A person who exhibits passive-aggressive behavior will often be very friendly and smile while they readily agree to your request. They may even seem enthusiastic about your suggestions. However, their actions are contradictory. Sometimes they may even do the opposite of what you request. A passive-aggressive person usually will procrastinate, have a lot of excuses or not do anything at all. Some providers have legitimate reasons for not carrying out a request, so be careful of labeling someone as passive-aggressive. A passive-aggressive person often uses the following excuses:

 I tried, but I don’t know how to do it.

 I meant to do it, but I forgot.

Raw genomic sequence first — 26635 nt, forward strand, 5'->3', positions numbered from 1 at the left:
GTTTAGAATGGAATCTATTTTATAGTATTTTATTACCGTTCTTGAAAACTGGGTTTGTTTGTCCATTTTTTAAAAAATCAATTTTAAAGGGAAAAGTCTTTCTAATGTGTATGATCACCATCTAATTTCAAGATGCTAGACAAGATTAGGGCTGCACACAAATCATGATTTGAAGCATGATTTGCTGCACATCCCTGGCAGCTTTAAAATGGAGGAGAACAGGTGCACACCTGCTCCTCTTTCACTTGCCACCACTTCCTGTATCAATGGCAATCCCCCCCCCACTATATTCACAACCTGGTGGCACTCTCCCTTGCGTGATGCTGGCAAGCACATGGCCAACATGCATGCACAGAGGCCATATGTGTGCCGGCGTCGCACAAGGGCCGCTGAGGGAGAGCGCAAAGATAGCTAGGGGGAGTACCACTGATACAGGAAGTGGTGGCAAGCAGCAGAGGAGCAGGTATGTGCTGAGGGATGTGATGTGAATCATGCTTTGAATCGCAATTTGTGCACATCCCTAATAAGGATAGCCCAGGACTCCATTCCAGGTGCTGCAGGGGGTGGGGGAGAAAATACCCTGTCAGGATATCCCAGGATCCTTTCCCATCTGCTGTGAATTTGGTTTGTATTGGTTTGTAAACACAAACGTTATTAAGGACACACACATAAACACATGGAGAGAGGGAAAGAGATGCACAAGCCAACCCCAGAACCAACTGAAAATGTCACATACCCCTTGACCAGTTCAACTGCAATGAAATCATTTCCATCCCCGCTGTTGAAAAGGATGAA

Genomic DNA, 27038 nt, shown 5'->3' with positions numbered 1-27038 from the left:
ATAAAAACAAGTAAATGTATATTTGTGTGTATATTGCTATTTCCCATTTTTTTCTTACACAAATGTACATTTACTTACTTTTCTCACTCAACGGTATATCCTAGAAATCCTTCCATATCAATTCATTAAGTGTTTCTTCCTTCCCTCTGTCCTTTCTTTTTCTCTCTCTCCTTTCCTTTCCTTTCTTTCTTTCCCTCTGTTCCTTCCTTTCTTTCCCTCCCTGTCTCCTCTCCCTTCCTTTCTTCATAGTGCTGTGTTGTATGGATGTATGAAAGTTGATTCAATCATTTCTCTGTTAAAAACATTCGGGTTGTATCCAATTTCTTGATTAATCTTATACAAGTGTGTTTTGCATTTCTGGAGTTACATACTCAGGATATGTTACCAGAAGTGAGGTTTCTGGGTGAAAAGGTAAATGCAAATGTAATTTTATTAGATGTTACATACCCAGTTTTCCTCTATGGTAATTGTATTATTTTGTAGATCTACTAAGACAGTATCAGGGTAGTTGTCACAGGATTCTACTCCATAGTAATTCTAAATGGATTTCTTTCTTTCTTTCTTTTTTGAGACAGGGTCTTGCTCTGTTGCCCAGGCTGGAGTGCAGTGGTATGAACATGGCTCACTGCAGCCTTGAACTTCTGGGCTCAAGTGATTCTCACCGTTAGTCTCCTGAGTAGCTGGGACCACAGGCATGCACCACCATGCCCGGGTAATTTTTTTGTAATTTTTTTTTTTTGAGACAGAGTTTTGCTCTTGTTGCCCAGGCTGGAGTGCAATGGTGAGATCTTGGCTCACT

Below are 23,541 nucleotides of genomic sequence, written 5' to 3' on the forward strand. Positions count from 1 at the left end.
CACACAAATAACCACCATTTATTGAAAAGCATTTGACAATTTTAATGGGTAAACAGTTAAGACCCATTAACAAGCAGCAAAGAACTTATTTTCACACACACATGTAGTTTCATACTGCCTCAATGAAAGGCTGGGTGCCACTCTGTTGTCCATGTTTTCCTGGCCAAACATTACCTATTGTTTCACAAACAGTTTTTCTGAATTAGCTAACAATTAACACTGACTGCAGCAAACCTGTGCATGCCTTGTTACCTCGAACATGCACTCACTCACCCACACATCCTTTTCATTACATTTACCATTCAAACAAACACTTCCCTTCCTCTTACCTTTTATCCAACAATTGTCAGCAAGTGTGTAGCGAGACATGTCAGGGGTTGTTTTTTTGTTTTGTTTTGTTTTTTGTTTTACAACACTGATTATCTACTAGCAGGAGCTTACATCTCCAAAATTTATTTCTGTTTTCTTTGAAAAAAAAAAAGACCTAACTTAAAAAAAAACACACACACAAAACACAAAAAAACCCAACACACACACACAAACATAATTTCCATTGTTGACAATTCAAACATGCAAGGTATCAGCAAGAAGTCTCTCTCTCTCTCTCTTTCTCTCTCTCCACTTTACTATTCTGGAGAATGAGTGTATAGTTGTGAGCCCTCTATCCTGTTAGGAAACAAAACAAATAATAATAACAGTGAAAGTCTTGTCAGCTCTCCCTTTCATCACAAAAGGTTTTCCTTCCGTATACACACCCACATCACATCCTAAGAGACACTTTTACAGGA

 It’s not my fault because…_(Someone or some situation kept me from carrying out your request.)

 I was going to do it next week.

 It’s not fair! I don’t know why they want me to do this anyway.

 I can’t.


When you encounter passive-aggressive behavior you can ask questions which allow her to give you feedback on how she is really feeling.

 What do you think your first step should be?

 What information do you need to fully understand what is required?

 How do you feel about making the necessary changes?

Listen carefully to the answers. Even if she is complaining and acting negatively, listen respectfully. Do not let her make you feel guilty for making the request. Do not be manipulated into taking the responsibility of accomplishing the goal on yourself.

After you have listened and understand her, restate what and why it is necessary for her to be responsible for making the change. When dealing with a passive-aggressive person it is important that you clearly define your own responsibility and her responsibility. Do not do the work for her.